13

“Mayotte”, INSEE Analyses 12, March 2017.

14

While it would appear to be true that the majority (74% in 2016 according to INSEE) of women giving birth in Mayotte are foreign citizens, in almost half these cases the father was a French citizen. Only 40% of births were to two foreign parents, not necessarily clandestins, and statistically, and all other things being equal, the odds are that only 10% of births would be to two clandestin parents. Although it is popularly believed that jus soli grants citizenship to children born to foreign parents on French soil, this is not strictly true: citizenship is only acquired if, upon attaining the age of 18, the individual concerned has lived in France for at least five years after the age of 11. Note, too, that if the boatloads of pregnant women arriving on Mayotte’s shores are largely imaginary, under current legislation the mother of a child born in France, regardless of her status, is generally safe from the threat of deportation.

15

It is now accepted that net migratory flows in Mayotte are outwards, although this does not of course alter anti-immigrant discourse: quite the opposite, as Wandzuani are now held responsible for forcing Maorais to flee their own island.

16

A small percentage of non-Maorais Comorians are Wangazidja or Wamwali, from the other two islands. They are often assimilated to Wandzuani in popular discourse, although there are occasions in which the difference is important.

17

Here I refer to citizens of mainland African countries without legal residency, most of whom are from the Great Lakes countries. There are also a number of people of African origin legally resident in Mayotte, most of whom are French citizens and often civil servants.

18

Shingazidja and Shimwali are somewhat different, but inter-comprehension is still possible.

19

A particularly negative statement given the horror with which Comorians view dogs. Of course, the French have no problems with dogs.

20

See Walker (2019b) for a discussion of the manzaraka and its origins.

21

There are further distinctions between those who arrived as slaves in the nineteenth century, the wamakua, and the “true” wamatsaha, who claim to be descended from the island’s original inhabitants, those who ruled prior to the arrival of Arab rulers in the late fifteenth century.

22

A distinctive woman’s garment from Ndzuani.

23

This history of this period has been dealt with at length elsewhere. See, for example Idriss (2018).

24

Walker (2019b). I construct the neologism from the German, immer, “always” (or as in immer noch, “still”), a Kolonie, “colony”.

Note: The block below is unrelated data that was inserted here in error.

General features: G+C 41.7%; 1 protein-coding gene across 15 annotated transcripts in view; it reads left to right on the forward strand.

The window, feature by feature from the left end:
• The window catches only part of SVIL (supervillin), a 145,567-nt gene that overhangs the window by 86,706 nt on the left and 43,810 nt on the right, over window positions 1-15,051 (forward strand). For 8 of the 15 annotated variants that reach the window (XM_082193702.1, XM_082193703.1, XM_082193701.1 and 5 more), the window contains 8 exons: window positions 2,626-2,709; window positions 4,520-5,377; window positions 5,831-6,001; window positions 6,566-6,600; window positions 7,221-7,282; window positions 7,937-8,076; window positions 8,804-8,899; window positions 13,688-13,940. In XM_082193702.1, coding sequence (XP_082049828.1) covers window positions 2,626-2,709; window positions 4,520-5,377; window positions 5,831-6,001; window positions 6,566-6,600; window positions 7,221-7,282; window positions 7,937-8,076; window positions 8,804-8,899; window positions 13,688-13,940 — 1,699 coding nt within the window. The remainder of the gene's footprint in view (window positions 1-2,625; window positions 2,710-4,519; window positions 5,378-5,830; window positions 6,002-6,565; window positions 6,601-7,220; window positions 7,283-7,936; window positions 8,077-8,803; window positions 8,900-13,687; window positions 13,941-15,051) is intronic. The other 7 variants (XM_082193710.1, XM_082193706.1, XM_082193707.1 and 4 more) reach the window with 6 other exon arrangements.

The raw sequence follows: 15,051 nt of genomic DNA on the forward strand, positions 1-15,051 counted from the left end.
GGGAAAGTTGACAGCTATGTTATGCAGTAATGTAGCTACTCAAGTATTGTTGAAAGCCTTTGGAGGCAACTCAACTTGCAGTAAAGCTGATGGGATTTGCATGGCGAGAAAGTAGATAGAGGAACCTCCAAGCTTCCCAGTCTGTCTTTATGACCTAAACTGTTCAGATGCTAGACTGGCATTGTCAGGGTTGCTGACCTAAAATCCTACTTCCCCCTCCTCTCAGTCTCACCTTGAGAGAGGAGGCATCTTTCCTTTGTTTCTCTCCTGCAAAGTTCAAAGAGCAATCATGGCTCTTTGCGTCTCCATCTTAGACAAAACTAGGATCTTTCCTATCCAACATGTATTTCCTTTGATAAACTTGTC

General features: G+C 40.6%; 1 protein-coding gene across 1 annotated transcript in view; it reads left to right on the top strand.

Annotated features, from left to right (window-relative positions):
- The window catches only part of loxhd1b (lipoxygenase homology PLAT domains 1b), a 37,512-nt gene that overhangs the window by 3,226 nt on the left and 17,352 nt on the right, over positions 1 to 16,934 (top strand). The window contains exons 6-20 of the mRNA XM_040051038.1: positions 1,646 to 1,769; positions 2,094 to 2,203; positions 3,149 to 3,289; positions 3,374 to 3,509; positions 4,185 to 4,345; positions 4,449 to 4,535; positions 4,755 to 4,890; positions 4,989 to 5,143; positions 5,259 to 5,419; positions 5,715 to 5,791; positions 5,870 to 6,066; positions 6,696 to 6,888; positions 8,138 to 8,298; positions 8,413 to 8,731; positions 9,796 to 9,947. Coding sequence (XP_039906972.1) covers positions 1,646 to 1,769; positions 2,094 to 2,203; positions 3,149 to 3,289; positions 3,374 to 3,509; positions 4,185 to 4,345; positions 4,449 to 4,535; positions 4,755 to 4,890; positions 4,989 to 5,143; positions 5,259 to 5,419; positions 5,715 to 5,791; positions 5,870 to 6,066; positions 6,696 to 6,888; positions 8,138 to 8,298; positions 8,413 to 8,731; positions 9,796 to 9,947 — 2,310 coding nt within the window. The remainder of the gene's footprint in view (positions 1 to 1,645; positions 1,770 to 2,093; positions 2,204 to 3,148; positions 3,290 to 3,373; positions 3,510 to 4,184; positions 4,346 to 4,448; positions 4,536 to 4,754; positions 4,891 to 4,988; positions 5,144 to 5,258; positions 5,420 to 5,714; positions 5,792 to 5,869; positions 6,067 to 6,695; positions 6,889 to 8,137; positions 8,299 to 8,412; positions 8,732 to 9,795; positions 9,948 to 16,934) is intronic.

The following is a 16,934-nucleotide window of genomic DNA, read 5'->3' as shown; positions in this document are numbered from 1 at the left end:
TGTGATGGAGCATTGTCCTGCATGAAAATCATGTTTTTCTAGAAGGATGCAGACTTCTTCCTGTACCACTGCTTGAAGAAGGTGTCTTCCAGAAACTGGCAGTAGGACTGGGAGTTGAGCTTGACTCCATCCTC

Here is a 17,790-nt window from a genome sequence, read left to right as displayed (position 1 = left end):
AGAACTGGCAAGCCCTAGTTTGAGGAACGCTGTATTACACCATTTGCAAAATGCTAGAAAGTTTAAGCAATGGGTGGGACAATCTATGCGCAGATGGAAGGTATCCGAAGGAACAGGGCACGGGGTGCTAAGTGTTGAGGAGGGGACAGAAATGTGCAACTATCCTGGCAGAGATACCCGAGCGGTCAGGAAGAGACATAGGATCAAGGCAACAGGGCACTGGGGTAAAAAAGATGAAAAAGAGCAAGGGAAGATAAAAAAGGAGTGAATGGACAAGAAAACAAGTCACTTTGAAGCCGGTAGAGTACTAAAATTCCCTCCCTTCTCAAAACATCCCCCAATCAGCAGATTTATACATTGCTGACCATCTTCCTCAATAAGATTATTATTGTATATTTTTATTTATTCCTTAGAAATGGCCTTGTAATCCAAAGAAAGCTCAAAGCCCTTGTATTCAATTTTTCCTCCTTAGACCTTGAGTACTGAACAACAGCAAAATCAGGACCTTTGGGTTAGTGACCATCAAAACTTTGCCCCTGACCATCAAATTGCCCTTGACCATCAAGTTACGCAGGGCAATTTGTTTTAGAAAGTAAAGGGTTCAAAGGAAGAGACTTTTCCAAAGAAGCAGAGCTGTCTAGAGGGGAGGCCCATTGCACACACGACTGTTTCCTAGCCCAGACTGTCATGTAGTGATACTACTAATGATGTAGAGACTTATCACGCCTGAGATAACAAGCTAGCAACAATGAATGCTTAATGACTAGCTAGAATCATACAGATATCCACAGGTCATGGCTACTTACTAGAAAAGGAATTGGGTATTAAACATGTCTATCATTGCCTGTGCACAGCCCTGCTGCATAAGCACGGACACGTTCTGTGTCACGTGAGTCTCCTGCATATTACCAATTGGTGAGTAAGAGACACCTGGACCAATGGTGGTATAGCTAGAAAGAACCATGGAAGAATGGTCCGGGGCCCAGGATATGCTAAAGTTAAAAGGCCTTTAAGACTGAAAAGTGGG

25

The prefect has, with one (self-appointed) exception, always been a metropolitan Frenchman. Younoussa Bamana, one of the leaders of the MPM, was “elected” prefect in 1975 and held office for a year before a “real” prefect was appointed.

26

Nous n’avons rien à voir avec la France”, which may also be translated as “we have nothing to do with France” or “we have nothing in common with France”.

27

Sarkozy consistently defended the French status of Mayotte, and repeatedly reaffirmed France’s commitment to the island. In a speech in Mamoudzou in January 2010, he declared to an enthusiatic crown that “Je ne laisserai à personne, à aucune puissance étrangère, le droit de décider de qui serait Français et de qui ne le serait pas: Mayotte, c’est la France, Mayotte restera française.” (https://www.vie-publique.fr/discours/177947-declaration-de-m-nicolas-sarkozy-president-de-la-republique-sur-la-de).

28

The text of this document was never made public and rumours of all sorts abound regarding its contents.

29

It is difficult to generalise from my small pool of interlocutors and the shallow timeframe of my research on Mayotte, but whereas during fieldwork in 2017 only one person claimed the event was Maorais (and this was a change of heart after having initially agreed that it was from Ndzuani), a year later quite a number of people were certain that it was Maorais. Nevertheless, this was a period during which the costs of the event have come under some scrutiny and the event itself increasingly the object of public discussion.

30

L’archipel voisin des Comores”, “Elles viennent essentiellement des Comores, archipel voisin de l’Océan indien”, http://www.lefigaro.fr/actualite-france/2018/03/15/01016-20180315ARTFIG00278-placer-l-hopital-de-mayotte-sous-un-statut-d-extraterritorialite-est-ce-possible.php

31

Anjouan, une des trois îles des Comores”, “La famille est d’origine comorienne, une communauté fréquemment victime de la vindicte populaire à Mayotte”, http://www.liberation.fr/france/2018/04/08/mayotte-l-ile-des-traques_1641982

33

The cynical might also wonder if this display of ignorance is not a deliberate demonstration of the irrelevance of the histories of the other islands.

34

With the French state things are somewhat different, of course.